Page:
As a companion piece to the post that covered GiveDirectly’s method of giving unconditional funds to beneficiaries, here is an example from a World Bank study on when it might be appropriate to engage in conditional cash transfers (CCT).
The issue here is female school attendance. It is generally a very good thing to see more girls in school for longer periods of time; benefits include later average years for marriage, fewer rates of early pregnancy, fewer abortions, lower maternal and child mortality rates, increased labour force participation, and more broadly, higher GDP all around. The problem is that social and cultural factors often set girls at a disadvantage in keeping their school attendance rates up. The reasons are many, including limited educational funds that may be diverted to male children, local views that may not look warmly on educated women, or even just the difficult issues that a young woman faces surrounding menstruation.
The problem is particularly acute in Bangladesh, which has some of the lowest female educational attainment levels in the world. To tackle this, the World Bank (working with the Asian Development Bank and the Bangladeshi government) funded an educational project in the country it dubbed the Female Secondary School Assistance Project (FSSAP), which paid a monthly stipend to schoolgirls, from grade six up to grade ten, if they maintained good attendance and grades, and did not marry.
This touches on some of the ethical issues with CCTs – who is the World Bank to tell the girls whether or not they should get married, as long as they attain academic excellence? Taken to a certain point, one could argue that the program is in line with a ‘cultural imperialist’ agenda that seeks to Westernize the developing world, using cash as bait.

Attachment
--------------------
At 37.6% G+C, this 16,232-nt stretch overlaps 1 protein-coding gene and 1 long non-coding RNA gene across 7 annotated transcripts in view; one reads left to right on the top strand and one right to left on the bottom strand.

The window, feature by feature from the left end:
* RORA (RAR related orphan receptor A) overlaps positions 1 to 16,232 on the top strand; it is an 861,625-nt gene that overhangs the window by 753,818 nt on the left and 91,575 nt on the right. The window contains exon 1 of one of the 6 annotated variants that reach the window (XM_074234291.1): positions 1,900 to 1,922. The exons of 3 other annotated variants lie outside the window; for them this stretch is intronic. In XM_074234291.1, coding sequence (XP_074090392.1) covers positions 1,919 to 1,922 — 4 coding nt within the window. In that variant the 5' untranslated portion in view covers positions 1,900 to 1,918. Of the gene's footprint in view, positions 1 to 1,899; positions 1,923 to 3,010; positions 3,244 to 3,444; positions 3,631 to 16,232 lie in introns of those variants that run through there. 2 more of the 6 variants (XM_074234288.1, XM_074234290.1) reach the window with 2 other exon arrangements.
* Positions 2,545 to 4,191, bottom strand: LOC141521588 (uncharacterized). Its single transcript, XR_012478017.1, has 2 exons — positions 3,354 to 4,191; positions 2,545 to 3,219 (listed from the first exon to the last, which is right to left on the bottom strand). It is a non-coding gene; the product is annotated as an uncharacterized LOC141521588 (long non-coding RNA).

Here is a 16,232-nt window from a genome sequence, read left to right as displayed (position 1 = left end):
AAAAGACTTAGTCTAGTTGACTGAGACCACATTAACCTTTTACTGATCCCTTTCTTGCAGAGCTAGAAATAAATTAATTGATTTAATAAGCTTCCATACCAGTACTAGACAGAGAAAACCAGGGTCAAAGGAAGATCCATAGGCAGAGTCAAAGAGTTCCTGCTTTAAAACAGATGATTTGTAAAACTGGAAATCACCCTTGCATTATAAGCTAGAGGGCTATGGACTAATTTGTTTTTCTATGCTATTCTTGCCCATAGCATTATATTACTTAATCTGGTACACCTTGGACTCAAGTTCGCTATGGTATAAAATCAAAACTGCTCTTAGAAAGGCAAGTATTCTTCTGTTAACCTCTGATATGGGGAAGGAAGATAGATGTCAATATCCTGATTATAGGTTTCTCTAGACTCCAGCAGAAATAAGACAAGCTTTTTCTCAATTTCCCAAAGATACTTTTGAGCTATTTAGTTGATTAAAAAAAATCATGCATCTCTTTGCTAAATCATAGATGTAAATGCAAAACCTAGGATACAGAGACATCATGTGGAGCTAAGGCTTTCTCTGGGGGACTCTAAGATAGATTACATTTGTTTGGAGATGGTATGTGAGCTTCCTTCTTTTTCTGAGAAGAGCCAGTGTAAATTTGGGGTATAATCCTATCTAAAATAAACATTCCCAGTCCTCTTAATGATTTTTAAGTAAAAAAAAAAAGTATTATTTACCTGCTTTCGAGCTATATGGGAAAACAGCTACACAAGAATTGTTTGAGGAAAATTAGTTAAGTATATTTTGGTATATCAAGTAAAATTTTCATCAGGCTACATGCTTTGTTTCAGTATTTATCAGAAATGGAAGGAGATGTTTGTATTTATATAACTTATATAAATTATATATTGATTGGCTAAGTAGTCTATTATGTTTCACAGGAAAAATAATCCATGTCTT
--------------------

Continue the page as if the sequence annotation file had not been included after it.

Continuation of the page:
On the other hand, the whole reason the project designers made the conditions what they are is because they’re seeking the best results for their beneficiaries. Studies have shown them that early marriage is often one of the main barriers to continuing female education, and so they are addressing this barrier with their conditional cash transfer. Supporters of the project would say that this isn’t about an attempt at Westernization, but rather an attempt at increasing female education – which happens to be higher in Western countries, but shouldn’t be considered a ‘Western’ value. It’s a human value.
In short, CCTs are an interesting, if sometimes problematic way – equally as interesting and problematic as unconditional cash transfers a la GiveDirectly.
The project itself did indeed see benefits for the participating girls: an average of two more years of education compared to non-participants, which in turn led to a 3.6 to 10.6 percent increase in women’s labour force participation and a 1.4 to 2.3 year delay in the age of marriage.
So, the real question: would have the results been any worse or any better if the girls were just given the money directly? Hopefully, we’ll see that study soon!
Check out this DevEx post, which was the starting point and main reference for this piece. Also refer to this page for the original World Bank project report, and this page for the longer term assessment of the project.